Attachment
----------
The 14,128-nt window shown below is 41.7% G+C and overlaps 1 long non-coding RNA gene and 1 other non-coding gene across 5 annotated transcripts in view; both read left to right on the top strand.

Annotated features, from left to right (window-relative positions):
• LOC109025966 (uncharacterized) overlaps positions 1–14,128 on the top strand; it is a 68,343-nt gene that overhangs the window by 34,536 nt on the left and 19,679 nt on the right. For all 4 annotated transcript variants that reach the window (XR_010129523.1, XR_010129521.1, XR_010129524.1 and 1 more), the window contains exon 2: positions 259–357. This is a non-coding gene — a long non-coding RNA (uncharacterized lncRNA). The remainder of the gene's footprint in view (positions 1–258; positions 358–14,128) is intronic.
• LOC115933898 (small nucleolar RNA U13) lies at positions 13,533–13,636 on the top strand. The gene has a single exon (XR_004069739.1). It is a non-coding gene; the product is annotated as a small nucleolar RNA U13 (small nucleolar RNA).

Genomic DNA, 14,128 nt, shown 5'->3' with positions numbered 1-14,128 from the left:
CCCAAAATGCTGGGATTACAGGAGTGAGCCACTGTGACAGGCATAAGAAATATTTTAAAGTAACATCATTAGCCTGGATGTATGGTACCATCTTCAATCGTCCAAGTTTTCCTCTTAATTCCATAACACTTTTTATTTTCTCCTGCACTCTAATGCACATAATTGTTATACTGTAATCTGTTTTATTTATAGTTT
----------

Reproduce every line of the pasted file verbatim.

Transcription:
The 14,128-nt window shown below is 41.7% G+C and overlaps 1 long non-coding RNA gene and 1 other non-coding gene across 5 annotated transcripts in view; both read left to right on the top strand.

Annotated features, from left to right (window-relative positions):
• LOC109025966 (uncharacterized) overlaps positions 1–14,128 on the top strand; it is a 68,343-nt gene that overhangs the window by 34,536 nt on the left and 19,679 nt on the right. For all 4 annotated transcript variants that reach the window (XR_010129523.1, XR_010129521.1, XR_010129524.1 and 1 more), the window contains exon 2: positions 259–357. This is a non-coding gene — a long non-coding RNA (uncharacterized lncRNA). The remainder of the gene's footprint in view (positions 1–258; positions 358–14,128) is intronic.
• LOC115933898 (small nucleolar RNA U13) lies at positions 13,533–13,636 on the top strand. The gene has a single exon (XR_004069739.1). It is a non-coding gene; the product is annotated as a small nucleolar RNA U13 (small nucleolar RNA).

Genomic DNA, 14,128 nt, shown 5'->3' with positions numbered 1-14,128 from the left:
CCCAAAATGCTGGGATTACAGGAGTGAGCCACTGTGACAGGCATAAGAAATATTTTAAAGTAACATCATTAGCCTGGATGTATGGTACCATCTTCAATCGTCCAAGTTTTCCTCTTAATTCCATAACACTTTTTATTTTCTCCTGCACTCTAATGCACATAATTGTTATACTGTAATCTGTTTTATTTATAGTTT